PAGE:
With over 80 shops selling a unique variety of goods, fashion related items, food, and souvenirs you won’t be disappointed. The shops have a wide range of interesting goods for children and adults alike and take into account both genders. Useful, and easy to understand floor guides are available in English, Chinese and Korean and announcements in the facilities are made in English, Chinese and Korean as well as Japanese.
The Mediage Theater contains 13 screens and is one of the largest theaters in Tokyo. Visit the Science Museum to see Sony’s latest digital technology and for products currently available to the public – head to the showroom.
On Wednesdays in Japan, the fairer sex can enjoy ‘Ladies Day’ with its discounts on movie tickets. Cinema Mediage is no different to the nationwide norm and in offering a number of other benefits at Aqua City Odaiba. Enjoy it ladies.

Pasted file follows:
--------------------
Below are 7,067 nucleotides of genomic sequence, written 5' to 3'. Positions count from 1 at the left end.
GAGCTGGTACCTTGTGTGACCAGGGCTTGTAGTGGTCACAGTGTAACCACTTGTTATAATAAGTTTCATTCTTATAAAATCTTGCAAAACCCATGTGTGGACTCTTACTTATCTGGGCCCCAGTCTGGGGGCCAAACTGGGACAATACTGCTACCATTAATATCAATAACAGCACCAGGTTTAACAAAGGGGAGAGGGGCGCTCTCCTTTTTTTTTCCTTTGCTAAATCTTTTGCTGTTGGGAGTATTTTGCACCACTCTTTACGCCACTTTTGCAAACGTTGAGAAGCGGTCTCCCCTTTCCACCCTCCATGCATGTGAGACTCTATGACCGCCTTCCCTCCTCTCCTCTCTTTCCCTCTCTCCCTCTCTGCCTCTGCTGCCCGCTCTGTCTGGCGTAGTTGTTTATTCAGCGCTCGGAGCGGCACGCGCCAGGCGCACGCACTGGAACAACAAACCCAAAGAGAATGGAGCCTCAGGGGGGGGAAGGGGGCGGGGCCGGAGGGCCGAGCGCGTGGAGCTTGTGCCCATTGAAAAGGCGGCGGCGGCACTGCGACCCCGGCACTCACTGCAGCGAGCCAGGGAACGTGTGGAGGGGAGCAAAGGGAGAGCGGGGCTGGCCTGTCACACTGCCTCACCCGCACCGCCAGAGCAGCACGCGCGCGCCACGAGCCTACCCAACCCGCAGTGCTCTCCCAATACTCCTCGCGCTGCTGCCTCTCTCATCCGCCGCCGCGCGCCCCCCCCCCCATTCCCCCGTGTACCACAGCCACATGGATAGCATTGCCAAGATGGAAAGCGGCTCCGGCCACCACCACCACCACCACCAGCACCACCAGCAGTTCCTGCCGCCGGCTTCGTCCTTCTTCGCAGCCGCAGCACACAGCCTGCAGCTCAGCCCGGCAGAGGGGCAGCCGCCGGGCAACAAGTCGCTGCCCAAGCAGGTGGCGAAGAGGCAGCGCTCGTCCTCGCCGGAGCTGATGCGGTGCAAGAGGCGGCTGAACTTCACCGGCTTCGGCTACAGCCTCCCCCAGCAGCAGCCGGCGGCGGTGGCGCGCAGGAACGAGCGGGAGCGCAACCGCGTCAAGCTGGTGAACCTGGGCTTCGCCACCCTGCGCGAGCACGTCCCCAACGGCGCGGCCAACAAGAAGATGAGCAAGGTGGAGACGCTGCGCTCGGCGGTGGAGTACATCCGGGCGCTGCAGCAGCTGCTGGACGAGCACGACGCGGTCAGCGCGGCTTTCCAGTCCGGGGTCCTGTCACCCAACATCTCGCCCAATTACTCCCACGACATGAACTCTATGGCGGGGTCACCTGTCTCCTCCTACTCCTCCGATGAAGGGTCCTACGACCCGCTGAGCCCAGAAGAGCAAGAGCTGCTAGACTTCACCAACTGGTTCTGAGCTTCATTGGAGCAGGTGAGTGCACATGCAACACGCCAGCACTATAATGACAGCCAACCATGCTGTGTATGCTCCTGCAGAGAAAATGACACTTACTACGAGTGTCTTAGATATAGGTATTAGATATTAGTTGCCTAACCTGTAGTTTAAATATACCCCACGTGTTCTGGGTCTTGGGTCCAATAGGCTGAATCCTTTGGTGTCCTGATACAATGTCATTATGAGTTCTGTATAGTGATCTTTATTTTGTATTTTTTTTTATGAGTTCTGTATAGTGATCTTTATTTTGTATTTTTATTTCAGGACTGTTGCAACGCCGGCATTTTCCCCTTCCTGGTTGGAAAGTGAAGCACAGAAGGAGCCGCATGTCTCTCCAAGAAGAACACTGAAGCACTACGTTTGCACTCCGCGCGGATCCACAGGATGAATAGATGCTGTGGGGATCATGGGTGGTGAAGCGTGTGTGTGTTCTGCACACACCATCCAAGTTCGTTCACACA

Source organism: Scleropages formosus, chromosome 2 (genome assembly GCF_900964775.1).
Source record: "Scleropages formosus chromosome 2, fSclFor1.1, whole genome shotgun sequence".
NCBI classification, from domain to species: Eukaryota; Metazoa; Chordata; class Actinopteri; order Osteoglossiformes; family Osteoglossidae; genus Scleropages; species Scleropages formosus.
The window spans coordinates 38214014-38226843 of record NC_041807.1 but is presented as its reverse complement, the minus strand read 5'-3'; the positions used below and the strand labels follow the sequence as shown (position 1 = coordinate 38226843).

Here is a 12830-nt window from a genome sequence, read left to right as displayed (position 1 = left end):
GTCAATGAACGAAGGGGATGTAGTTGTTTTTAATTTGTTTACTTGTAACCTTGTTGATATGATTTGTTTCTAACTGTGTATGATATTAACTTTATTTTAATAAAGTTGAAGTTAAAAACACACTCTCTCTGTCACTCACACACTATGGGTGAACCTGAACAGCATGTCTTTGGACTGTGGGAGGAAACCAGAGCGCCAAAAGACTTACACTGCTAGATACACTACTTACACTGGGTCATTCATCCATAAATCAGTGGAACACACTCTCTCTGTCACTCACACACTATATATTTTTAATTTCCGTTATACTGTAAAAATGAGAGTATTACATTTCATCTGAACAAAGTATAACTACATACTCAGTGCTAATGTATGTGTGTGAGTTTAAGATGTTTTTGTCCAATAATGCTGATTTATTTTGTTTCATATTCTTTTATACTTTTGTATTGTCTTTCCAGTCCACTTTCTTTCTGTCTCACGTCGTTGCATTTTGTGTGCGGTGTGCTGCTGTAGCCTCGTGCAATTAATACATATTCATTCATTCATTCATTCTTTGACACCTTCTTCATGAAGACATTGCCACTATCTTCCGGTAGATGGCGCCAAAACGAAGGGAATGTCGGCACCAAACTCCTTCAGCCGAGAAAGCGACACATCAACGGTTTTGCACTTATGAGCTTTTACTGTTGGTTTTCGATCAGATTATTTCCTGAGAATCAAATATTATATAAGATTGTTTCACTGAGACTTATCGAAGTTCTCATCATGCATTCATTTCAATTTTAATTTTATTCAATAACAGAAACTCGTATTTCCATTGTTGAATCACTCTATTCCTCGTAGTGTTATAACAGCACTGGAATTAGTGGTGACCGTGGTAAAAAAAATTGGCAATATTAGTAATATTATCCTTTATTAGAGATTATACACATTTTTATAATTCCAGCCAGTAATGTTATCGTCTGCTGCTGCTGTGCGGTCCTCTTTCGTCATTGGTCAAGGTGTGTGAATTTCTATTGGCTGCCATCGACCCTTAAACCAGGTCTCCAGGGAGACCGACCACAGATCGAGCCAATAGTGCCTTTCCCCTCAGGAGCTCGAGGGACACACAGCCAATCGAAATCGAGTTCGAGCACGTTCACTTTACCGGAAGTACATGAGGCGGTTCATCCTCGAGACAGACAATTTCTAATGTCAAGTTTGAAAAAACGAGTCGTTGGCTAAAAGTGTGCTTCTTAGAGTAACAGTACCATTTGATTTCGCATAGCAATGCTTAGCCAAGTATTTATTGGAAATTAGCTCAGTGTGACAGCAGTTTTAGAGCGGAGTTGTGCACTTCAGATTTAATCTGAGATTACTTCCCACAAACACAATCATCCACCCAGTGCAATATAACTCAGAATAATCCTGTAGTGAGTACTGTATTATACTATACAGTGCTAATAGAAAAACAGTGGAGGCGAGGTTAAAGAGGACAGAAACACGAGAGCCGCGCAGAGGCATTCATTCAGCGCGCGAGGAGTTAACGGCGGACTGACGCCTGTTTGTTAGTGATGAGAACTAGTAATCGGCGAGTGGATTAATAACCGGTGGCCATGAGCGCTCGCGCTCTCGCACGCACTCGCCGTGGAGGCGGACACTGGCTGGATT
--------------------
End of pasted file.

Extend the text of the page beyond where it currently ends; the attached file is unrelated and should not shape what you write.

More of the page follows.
DECKS Tokyo Beach:
In the heart of this huge amusement arcade stands a new theme park: Mustle Park. Newly opened this past December, why not pay it a visit after shopping or work?
For a modern Japanese take on the buildings and streets of Europe around the 17th & 18th centuries, all housing shops or dining options – this is it.
Opened on October 5th 2006, LaLaport, home to 190 shops and restaurants continues to play its part as the symbol of the ongoing redevelopment of the Toyosu area.
“So, what do you think about this place?” I asked a Portuguese guy standing waiting for a train. “Fantastic! … though a little bit cold” he answered. Yes, it is winter now so don’t forget to wrap up warm if you will follow in my footsteps on this Yurikamome trip!